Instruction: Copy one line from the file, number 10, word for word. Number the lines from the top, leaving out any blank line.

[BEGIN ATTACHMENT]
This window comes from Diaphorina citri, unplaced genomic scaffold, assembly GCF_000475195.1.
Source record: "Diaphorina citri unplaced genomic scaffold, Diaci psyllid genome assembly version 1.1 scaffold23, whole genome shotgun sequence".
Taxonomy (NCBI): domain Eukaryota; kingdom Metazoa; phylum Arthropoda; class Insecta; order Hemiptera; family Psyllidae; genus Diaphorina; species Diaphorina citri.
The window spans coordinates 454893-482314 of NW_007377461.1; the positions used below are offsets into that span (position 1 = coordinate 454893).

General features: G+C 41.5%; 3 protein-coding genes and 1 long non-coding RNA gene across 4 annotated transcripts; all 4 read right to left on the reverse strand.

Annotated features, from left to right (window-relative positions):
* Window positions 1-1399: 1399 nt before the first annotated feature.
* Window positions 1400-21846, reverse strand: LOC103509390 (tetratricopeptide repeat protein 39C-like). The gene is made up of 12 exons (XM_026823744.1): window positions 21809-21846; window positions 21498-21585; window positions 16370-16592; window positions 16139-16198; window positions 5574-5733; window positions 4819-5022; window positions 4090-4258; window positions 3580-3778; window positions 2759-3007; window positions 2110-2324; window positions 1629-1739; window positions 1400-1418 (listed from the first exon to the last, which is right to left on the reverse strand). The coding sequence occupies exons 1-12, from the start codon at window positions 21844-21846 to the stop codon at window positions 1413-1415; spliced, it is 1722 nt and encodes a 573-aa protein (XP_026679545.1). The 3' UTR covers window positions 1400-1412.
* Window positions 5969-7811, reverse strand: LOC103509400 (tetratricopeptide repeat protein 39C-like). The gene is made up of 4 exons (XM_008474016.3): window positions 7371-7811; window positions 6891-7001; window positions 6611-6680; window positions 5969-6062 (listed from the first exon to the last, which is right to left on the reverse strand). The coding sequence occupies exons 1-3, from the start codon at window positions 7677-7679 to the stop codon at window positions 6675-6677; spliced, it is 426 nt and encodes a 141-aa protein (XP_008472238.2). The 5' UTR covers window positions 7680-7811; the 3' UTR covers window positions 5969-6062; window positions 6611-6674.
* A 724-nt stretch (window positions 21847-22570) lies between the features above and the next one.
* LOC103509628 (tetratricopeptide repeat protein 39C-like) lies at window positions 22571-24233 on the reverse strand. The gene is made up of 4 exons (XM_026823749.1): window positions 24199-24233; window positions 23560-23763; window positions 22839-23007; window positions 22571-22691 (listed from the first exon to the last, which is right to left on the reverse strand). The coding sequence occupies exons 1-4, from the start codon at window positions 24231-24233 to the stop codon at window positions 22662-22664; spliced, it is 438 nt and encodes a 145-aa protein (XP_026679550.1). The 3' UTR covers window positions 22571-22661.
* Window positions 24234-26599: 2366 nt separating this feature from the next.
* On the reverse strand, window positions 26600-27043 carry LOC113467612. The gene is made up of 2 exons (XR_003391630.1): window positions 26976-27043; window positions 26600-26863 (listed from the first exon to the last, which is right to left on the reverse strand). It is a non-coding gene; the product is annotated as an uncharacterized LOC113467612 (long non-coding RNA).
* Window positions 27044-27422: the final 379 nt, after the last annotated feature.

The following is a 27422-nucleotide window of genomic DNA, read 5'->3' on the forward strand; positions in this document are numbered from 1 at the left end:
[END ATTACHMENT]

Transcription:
* A 724-nt stretch (window positions 21847-22570) lies between the features above and the next one.